Typically, I find that those who are generally interested in knowing more and take the time to ask the follow-up questions are drawn to the principles of a minimalist lifestyle. After all, it offers almost everything our heart has been asking for all along.
If this perspective is completely foreign and you need more guidance on how to become a minimalist, you can find a list of our most popular posts here.
General FAQ About Minimalism
Will minimalism automatically make me content?
Although it is a great start, it isn’t an instant cure. It is a pathway, not the end goal.
Becoming a minimalist will give you more time and will free up more of your money than ever before. But we must focus on gratitude every single day in order to see the results.
It’s that journey of intentional self-improvement, and appreciating what we already have, that will bring us contentment.
What is a minimalist lifestyle?
It means living with things you really need. It means removing anything that distracts us from living with intentionality and freedom.
Is minimalist living boring?
Minimalist living is the opposite of boring. It removes mundane activities that take away from spending time with our loved ones. Once we rid ourselves of the unnecessary, we’re able to decide what will define our lives.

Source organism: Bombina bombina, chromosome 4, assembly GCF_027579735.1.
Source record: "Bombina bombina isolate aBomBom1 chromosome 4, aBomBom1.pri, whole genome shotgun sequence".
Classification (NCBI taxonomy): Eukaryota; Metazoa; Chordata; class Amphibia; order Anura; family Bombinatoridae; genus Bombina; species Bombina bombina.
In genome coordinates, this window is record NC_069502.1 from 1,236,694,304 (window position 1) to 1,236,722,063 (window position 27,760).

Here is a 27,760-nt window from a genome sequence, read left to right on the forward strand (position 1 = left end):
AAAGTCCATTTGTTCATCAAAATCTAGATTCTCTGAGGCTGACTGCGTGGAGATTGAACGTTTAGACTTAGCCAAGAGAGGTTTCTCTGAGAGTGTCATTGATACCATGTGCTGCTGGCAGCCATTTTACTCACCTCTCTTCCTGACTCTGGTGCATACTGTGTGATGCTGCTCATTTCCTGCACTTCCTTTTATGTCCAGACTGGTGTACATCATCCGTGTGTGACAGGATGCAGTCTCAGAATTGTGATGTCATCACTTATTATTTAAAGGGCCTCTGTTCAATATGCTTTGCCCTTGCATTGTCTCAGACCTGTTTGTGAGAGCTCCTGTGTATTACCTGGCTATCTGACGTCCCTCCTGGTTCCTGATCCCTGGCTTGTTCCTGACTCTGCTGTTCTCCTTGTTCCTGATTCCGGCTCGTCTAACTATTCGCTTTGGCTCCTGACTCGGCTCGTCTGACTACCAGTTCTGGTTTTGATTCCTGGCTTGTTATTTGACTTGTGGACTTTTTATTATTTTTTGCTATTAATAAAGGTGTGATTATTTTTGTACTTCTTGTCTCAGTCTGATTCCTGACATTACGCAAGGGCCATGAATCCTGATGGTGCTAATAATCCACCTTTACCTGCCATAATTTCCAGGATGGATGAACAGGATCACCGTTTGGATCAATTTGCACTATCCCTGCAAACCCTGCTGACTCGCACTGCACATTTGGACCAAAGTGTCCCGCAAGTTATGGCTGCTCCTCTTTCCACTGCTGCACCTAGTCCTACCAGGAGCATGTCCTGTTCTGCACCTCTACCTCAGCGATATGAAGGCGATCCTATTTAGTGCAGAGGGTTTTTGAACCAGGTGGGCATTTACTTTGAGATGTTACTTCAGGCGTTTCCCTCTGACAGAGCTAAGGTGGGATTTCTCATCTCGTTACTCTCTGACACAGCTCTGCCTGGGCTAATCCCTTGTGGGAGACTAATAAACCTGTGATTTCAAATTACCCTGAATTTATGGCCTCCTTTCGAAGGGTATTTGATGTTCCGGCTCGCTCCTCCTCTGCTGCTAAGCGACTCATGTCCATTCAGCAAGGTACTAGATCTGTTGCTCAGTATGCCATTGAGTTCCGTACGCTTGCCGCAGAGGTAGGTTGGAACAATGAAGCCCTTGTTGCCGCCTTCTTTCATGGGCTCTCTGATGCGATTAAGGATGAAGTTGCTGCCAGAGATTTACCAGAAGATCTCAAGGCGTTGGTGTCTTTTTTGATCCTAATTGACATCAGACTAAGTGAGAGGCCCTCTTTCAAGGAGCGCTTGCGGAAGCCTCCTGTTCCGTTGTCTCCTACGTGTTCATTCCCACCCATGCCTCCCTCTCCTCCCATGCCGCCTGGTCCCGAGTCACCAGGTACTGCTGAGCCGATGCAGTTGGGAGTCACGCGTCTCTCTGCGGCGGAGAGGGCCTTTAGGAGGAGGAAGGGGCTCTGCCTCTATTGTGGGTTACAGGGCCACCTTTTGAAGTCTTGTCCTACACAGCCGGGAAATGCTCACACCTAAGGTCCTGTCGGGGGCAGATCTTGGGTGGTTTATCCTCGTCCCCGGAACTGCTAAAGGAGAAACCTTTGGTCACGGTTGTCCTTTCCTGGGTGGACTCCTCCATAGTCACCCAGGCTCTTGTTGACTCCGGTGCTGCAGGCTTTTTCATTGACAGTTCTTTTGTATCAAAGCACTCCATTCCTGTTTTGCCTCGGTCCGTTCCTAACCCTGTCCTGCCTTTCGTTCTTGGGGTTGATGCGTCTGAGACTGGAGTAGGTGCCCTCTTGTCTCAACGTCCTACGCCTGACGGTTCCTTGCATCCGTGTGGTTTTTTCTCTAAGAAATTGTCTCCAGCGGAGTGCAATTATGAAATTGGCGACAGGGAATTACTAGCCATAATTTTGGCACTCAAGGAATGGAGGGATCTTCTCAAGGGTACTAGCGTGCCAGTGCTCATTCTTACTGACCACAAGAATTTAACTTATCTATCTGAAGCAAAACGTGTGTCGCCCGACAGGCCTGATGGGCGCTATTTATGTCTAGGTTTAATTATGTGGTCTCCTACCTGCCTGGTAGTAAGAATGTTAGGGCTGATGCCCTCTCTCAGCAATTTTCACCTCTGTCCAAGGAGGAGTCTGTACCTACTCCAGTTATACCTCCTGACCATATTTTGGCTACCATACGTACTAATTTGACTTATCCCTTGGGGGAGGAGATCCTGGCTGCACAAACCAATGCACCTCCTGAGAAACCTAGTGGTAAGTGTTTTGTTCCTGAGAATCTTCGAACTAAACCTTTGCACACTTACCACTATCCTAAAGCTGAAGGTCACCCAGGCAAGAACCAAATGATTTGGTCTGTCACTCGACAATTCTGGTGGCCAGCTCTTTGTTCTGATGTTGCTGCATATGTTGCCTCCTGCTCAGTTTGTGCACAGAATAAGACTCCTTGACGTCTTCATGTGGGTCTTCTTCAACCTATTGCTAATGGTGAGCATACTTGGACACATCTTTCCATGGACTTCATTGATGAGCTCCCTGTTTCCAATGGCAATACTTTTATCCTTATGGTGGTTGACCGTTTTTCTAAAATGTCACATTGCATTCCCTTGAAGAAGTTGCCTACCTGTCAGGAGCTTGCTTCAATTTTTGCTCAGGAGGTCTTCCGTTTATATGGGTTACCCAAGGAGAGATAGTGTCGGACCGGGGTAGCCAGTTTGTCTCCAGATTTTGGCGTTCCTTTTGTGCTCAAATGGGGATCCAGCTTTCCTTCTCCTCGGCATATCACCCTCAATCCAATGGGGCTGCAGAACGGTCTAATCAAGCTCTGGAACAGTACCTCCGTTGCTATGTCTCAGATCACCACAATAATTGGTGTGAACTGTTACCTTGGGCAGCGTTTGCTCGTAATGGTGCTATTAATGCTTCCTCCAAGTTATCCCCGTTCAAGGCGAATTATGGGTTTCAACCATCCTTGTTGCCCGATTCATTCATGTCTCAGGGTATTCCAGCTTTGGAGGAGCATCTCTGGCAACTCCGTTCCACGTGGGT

Some travel the world full-time. Others will find themselves more involved in their families’ lives than ever before. Becoming minimalist frees us to live a bigger life with a more passionate pursuit of our greatest purpose and goals.
Does this mean I can’t be sentimental?
Remember, less is not the same as “none.” There are no specific rules to simple living and nobody is required to get rid of things that bring value to their life. Most minimalists keep some sentimental items in their life… they just keep less than others. And instead of stuffing our sentimental belongings in a storage unit or a garage, we proudly display them in our own home.
For more reasons why you should switch to minimalist living, consider these stats:
- Adult Americans throw away more than 68 pounds of clothing every year (US National Library of Medicine cites the EPA Office of Solid Waste)
- 20-21% of working Americans say they aren’t saving any money for retirement. Many of the ones who are saving put away no more than 10% of their income. (Bankrate.com)
- The average American household has 300,000 items (Los Angeles Times)
- The average family in America spends $1,700 on clothes each year (Forbes)
To get started with making your home clutter-free, I recommend this helpful Declutter Your Home Checklist.